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Copyright Tutorial - How to Protect Your Work

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Submitted on: 1/7/2015 7:48:00 AM
By: Zach Evans (from psc cd)  
Level: Beginner
User Rating: By 5 Users
Compatibility: ASP (Active Server Pages), HTML, VbScript (browser/client side)
Views: 1556
 
     There is a right--and a wrong--way to display a copyright message on your web site. This article explains the correct way to state you copyrights so that you are protected and keep all of your legal options open.

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Did you know that there is a right--and a wrong--way to display a copyright message? Did you know that if you do not correctly format your copyright message the legal remedies available to you in a copyright-infringement case may be limited? If you didn't know either of these two facts, you need to read this article.

When browsing the Web, you're likely to see several different copyright messages on different web sites:
  1. Copyright 1999. All rights reserved.
  2. Copyright ABC Company.
  3. © ABC Company.
The problem with the options shown above is that none of them are the correct way to format your copyright message. Here's what wrong with the message.
  1. The organization/individual claiming the copyright is not mentioned.
  2. The year the copyright was originally claimed is not mentioned nor is that fact that the organization/individual is reserving all rights to the copyrighted information.
  3. Again, the year the copyright was originally claimed is not mentioned nor is the fact that the organization/individual is reserving all rights to the copyrighted information.
So, you may be asking yourself: “What is the correct way to format a copyright statement?” I’m glad you’ve asked.

If you web site is static and never updated, your copyright statement is fairly straight forward:

Copyright © [year copyright is claimed] [organization’s legal name or individual’s name]. All rights reserved. (Note: The © symbol is formed by using this HTML tag: ©)

For my organization, for example, my copyright statement would read like this:

Copyright © 2005 SavageIdeas. All rights reserved.

If the copyright was of a personal nature it would read like this:

Copyright © 2005 Zach Evans. All rights reserved.

Now, if your site is dynamic, or if you update the content on your static site in a year other than when you originally published it, you need to modify the statement a bit. You now need to show a date range in your copyright statement.

If, for example, you originally published your content in 2000, but have since updated the site every year since then, your statement would need to read:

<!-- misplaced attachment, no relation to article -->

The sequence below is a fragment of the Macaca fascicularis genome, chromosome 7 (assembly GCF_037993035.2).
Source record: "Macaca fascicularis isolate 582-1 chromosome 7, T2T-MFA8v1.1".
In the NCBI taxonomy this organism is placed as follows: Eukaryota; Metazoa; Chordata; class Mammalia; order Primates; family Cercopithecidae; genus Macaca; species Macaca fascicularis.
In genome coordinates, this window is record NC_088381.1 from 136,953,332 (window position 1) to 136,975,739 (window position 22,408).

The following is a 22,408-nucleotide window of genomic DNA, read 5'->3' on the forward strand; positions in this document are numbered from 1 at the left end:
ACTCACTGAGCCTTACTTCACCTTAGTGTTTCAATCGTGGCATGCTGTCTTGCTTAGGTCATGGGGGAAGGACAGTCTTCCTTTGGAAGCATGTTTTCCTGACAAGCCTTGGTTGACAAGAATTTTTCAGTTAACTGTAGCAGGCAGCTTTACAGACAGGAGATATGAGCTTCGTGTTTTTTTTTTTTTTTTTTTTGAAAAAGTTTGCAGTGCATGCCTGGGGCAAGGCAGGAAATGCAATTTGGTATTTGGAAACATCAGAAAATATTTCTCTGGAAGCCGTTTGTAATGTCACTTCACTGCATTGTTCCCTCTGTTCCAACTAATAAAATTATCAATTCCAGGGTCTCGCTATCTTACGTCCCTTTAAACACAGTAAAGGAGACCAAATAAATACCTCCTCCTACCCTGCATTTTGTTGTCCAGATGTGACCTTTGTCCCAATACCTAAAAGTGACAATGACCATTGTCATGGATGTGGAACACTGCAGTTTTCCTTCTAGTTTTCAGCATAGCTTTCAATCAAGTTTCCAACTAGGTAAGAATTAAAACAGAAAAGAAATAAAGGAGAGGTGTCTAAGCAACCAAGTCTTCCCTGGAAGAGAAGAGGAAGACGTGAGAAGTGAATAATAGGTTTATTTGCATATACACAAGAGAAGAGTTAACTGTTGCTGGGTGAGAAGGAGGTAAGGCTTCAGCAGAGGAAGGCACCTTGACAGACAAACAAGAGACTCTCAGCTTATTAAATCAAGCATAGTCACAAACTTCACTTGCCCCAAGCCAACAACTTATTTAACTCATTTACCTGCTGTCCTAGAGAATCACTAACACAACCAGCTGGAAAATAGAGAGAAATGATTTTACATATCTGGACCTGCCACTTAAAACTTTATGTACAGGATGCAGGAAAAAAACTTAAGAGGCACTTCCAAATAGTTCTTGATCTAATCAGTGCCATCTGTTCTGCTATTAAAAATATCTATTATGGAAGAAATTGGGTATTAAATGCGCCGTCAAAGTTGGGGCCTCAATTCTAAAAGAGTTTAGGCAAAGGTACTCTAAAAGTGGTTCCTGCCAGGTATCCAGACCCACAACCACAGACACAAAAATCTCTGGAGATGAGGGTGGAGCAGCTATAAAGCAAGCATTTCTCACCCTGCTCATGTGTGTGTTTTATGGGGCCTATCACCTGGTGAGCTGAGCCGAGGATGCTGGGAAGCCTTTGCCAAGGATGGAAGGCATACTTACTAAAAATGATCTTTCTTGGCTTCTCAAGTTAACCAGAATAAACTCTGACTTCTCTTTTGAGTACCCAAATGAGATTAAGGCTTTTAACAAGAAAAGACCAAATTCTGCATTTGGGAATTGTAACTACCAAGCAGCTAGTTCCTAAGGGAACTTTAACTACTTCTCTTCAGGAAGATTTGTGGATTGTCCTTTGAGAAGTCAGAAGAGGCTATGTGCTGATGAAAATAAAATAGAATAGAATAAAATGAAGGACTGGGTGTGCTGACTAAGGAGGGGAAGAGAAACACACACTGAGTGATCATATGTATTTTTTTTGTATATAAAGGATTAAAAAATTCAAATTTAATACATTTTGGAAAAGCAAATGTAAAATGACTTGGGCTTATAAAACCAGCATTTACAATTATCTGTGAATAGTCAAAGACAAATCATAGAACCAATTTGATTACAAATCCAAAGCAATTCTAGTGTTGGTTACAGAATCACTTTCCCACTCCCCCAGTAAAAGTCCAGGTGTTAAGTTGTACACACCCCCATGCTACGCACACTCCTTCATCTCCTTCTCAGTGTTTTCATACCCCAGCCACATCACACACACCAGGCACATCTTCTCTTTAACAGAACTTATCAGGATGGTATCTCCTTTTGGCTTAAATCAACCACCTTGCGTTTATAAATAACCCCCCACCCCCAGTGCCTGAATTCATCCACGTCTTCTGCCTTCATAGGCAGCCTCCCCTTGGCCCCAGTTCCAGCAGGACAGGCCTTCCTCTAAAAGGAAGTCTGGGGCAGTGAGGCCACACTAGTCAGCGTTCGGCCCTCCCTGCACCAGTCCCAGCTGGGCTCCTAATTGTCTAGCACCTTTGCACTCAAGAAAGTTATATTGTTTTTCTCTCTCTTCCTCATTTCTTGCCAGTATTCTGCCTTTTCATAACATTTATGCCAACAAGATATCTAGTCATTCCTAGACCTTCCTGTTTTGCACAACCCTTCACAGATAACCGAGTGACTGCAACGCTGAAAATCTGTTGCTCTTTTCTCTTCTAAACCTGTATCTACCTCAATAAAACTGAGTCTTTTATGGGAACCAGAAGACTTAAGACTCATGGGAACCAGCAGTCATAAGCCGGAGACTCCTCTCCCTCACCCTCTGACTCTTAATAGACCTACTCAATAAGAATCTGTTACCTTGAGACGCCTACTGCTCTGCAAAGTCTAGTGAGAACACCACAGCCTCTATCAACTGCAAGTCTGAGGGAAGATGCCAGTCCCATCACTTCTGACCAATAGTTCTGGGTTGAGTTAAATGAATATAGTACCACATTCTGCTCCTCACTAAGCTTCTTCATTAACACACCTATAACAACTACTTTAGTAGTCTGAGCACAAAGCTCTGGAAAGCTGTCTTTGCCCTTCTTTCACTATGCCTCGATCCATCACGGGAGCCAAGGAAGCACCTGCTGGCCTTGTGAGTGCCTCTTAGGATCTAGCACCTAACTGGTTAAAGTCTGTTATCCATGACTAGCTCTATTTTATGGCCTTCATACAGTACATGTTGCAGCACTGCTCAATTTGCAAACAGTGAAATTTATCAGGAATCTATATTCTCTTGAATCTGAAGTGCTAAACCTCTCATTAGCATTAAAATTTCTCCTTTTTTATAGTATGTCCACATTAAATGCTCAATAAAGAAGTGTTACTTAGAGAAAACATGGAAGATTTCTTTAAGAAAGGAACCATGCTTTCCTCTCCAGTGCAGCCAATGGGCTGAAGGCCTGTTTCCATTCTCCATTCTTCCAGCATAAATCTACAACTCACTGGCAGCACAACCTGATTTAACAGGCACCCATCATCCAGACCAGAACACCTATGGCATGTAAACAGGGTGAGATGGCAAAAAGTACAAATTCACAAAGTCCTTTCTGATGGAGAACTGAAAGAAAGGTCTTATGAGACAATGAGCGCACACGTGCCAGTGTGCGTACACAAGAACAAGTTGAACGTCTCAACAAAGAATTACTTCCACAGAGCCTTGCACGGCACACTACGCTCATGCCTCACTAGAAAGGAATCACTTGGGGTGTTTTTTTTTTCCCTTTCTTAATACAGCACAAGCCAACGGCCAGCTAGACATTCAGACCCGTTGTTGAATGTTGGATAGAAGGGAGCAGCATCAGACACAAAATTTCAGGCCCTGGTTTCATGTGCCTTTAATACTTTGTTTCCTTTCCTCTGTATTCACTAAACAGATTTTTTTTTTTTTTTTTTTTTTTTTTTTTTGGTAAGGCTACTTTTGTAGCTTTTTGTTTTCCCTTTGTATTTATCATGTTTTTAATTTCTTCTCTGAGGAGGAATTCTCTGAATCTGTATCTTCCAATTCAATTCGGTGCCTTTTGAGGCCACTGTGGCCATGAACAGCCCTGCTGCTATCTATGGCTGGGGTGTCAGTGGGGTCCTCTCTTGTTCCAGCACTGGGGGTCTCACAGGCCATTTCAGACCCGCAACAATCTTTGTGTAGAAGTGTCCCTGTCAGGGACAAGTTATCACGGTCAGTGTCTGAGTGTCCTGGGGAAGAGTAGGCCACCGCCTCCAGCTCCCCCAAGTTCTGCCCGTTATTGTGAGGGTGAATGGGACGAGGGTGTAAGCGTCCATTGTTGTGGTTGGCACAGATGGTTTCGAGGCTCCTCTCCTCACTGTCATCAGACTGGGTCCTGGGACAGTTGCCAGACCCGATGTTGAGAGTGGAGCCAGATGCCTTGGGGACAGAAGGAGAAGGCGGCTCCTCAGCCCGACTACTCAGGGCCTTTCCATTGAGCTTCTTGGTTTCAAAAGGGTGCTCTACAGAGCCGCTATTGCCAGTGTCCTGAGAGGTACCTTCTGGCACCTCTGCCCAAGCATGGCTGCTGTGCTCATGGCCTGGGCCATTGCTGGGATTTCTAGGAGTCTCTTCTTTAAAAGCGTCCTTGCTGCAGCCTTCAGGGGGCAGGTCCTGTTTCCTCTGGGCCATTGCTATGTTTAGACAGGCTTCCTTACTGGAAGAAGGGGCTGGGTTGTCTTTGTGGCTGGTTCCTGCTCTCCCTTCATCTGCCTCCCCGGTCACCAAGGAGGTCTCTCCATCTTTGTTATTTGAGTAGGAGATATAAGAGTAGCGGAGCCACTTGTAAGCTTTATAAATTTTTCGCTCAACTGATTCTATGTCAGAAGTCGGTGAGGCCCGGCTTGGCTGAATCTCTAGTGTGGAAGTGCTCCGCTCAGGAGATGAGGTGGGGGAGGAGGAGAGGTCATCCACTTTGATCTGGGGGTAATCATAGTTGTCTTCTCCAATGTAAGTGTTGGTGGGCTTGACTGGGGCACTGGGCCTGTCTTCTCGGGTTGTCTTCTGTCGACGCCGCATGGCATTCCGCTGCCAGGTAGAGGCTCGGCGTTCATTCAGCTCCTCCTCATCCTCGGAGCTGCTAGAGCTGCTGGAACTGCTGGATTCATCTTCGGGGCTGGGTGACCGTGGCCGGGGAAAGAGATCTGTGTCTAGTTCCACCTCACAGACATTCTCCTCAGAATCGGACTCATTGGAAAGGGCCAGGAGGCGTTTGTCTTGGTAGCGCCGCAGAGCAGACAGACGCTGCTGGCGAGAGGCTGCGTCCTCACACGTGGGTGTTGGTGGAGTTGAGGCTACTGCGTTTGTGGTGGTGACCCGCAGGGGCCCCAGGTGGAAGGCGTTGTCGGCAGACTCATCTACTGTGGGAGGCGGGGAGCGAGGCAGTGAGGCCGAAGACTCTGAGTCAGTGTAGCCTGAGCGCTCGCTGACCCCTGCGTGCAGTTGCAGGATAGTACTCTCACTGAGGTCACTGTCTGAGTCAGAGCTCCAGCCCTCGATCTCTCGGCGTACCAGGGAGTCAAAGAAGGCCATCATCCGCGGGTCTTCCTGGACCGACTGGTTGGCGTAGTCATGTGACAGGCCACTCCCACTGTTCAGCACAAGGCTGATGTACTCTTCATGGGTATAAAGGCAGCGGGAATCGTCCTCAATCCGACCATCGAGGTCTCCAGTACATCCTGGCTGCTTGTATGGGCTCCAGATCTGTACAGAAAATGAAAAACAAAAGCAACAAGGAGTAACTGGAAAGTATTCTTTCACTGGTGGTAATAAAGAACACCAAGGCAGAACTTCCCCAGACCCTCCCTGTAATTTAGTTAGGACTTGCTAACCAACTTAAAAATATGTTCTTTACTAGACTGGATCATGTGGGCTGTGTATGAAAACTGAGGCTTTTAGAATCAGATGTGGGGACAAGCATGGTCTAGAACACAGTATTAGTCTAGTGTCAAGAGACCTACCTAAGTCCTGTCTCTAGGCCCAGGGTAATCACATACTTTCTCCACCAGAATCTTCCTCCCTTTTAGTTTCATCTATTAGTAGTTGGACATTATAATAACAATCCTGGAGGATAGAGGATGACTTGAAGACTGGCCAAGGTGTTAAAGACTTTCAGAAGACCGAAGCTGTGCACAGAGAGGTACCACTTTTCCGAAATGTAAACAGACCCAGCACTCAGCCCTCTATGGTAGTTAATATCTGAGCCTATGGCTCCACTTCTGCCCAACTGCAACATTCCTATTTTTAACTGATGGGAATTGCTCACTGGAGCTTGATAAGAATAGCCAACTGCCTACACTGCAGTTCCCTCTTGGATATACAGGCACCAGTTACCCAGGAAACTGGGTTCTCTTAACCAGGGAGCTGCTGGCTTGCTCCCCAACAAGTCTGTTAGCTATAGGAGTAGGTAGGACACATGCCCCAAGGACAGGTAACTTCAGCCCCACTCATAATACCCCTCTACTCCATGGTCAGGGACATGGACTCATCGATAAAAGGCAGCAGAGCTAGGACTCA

Copyright © 2000 – 2005 [organization’s legal name or individual’s name]. All rights reserved.

Again, for a site that I have published, my copyright statement would read:

Copyright © 2000 – 2005 SavageIdeas. All rights reserved.

Or, if the content was of a personal nature, my copyright statement would read:

Copyright © 2000 – 2005 Zach Evans. All rights reserved.

Many developers hard-code these statements into their web sites, which is a perfectly acceptable solution, except for the fact that you now need to manually update the statement every year. “So why not update the statement programmatically?” you ask. Great question! Here’s how you can do it.

By using a simple ASP script and putting it in an include file, you would be able to dynamically update the copyright statement on your web site. Here’s the code:

Copyright © [year first copyright is claimed]
<%
If Year(Date) > [year first copyright is claimed] Then
Response.Write "- " & Year(Date)
End If
%>
&nbsp;[organization’s legal name or individual’s name]. All rights reserved.

So, again using an example regarding my organization, here’s what the code would look like:

Copyright &copy; 2000
<%
If Year(Date) > 2000 Then
Response.Write "- " & Year(Date)
End If
%>
&nbsp;SavageIdeas. All rights reserved.

Many developers will link their organization’s name to the home page of their web site for SEO purposes and this is completely acceptable. You may also want to tag another statement that deals with your privacy policy or your site map after your copyright statement. Again, this is completely acceptable.

Now that you know the correct way to claim your copyright, happy coding! By the way, you can download an example of this source code by downloading the .zip file included along with this article.

Please note: I am not a lawyer, although I work with legal matters in my ‘day job’ almost every day. I have pieced together these recommendations based upon numerous conversations with a legal professional. If you have any questions regarding the validity of your copyrights, please contact a lawyer.

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